Insight on the News
What Kind of God?
● “Twenty-five years ago this June,” observes the Catholic Jesuit magazine “America, Americans piously inserted the phrase ‘under God’ into the Pledge of Allegiance to the flag.” In reflecting on the reason for this move, “America” says that “most who supported the change in wording (and there were few who did not) frankly admitted that the inclusion of God was a political, not a religious, act.” In those days of fervent anti-Communism, notes the article, “the Catholic War Veterans of Wayne County, Mich., resolved that letting God into the Pledge would give ‘additional meaning to the spiritual defense of our nation.’ God . . . was being recalled to active duty.”
The significance of this was expressed by one religious writer of the time who said that, by putting God into the pledge, America was “adopting a God of war who appears as a nationalistic deity directing bombs and bullets into the hearts of our enemies.” Observes “America”: “Quite simply, the nation was afraid of the future, and it tried to meet this fear by having its children parrot in singsong fashion just how good it actually was. The Pledge was to be a spiritual boot [military training] camp for babes.”
Do you want your children to learn about a nationalistic “God of war” or, rather, about the “God of peace” as revealed in the Bible? (Phil. 4:9) “America” draws this conclusion: “The phrase ‘under God’ is the concrete symbol of what was, 25 years ago, and may still be, the established American religion: worship of the state. We ought to drop it.”—June 9, 1979, pp. 469, 470.
Hiding the Light
● “I would be shy about talking to others about my faith,” said a member of the Lutheran Church in America, responding to a recent survey of attitudes on this subject. “Talking about religion and faith is really the pastor’s job,” said another. Only 11.1 percent said that they would talk about their faith to nonchurch families “eagerly” if asked to do so by their pastor. About 16 percent said that they would do it with misgivings, and 44 percent said that they would not do it at all.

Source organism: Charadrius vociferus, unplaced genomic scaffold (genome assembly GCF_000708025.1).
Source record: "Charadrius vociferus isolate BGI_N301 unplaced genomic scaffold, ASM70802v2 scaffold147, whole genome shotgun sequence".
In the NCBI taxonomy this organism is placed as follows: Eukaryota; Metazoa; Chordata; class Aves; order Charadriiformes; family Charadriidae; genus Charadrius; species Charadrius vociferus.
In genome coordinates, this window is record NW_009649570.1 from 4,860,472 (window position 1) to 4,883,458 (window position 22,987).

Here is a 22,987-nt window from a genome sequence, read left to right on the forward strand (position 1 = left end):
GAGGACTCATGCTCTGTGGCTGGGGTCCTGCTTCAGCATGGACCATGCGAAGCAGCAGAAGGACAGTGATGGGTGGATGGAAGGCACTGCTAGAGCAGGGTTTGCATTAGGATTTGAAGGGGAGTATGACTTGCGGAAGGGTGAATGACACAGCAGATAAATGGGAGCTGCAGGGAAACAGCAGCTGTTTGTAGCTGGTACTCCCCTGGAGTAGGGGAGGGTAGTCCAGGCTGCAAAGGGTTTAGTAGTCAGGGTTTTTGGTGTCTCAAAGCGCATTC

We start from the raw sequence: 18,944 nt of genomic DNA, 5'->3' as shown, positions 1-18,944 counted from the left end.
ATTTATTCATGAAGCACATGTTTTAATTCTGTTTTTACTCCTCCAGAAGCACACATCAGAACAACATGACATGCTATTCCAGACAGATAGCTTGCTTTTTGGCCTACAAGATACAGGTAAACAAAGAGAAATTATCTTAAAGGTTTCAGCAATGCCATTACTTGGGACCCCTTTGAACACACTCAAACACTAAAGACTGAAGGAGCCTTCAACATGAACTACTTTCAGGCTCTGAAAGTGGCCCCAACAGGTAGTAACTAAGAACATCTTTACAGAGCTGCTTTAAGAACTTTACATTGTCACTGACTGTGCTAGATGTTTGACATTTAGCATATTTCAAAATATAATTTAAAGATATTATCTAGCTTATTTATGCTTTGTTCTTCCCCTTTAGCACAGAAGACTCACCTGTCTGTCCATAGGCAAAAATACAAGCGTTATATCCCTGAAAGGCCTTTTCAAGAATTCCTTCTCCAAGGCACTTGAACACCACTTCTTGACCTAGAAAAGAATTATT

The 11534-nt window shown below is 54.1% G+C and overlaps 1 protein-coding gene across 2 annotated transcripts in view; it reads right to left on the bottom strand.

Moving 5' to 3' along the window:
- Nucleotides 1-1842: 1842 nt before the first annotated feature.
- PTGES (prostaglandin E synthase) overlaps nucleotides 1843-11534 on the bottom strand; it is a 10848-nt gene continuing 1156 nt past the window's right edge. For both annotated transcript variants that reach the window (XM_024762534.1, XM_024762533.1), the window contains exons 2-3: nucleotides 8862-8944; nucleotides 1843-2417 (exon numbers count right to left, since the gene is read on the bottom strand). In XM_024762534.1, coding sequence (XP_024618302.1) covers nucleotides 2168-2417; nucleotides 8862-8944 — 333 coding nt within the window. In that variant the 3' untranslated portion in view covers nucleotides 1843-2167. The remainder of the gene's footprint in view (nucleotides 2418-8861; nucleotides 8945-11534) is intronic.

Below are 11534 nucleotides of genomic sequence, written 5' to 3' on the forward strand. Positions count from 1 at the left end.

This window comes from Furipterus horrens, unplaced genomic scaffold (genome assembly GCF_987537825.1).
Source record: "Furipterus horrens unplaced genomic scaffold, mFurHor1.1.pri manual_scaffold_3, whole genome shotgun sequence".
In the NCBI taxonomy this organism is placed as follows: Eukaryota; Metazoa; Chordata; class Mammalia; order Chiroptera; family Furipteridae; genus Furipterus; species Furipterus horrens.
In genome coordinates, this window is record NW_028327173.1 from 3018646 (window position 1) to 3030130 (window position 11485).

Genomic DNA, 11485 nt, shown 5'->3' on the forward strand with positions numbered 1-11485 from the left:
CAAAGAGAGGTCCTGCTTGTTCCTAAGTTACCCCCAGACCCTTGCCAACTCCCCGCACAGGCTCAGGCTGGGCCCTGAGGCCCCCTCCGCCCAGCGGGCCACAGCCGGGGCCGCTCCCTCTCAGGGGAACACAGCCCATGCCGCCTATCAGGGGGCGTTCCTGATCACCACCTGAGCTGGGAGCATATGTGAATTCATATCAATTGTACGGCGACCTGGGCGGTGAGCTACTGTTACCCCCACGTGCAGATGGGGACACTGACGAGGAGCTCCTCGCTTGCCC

Instead of sharing their faith, as a form of “everyday evangelism,” over 90 percent of the church members preferred praying for others or offering to help friends who were having difficulties. Among the reasons offered for their reticence in speaking about their faith were: “I don’t feel I could explain my faith to others,” or, “I’d feel I was imposing my beliefs on others.”
How does such a timid, lukewarm approach to faith compare with the dynamic urgings of Jesus Christ? He told those who follow him: “You are the light of the world. . . . let your light shine before men.”—Matt. 5:14-16.
Life in Space?
● Scientists have long speculated that there may be millions of intelligent civilizations on other planets circling distant stars. Now some of them are not so certain. Back in 1966 Soviet astronomer Dr. Iosif S. Shklovsky coauthored a book entitled “Intelligent Life in the Universe.” But since then Dr. Shklovsky has apparently had second thoughts, and last year he wrote in a Soviet journal: “It looks as though our sun, that strange and solitary star surrounded by a family of planets, is most likely a rare exception in the stellar world.”
And more recently, the New York “Times” reported on a computer analysis of hypothetical stars and planets conducted by astronomer Michael H. Hart. “His conclusion is that, far from being common, civilized life must be exceedingly rare and the one we have on earth may even be unique,” observes the “Times.” Hart also pointed out that if our own earth were even 5 percent closer to the sun or 1 percent farther from it, temperature extremes hostile to life could develop. Additionally, Hart believes that the fact that no sign of extraterrestrial life has ever been discovered is significant.
In the Bible, the Creator indicates that, at least now, the earth may be unique as a planet hosting living creatures. His Word says: “As regards the heavens, to Jehovah the heavens belong, but the earth he has given to the sons of men.”—Ps. 115:16.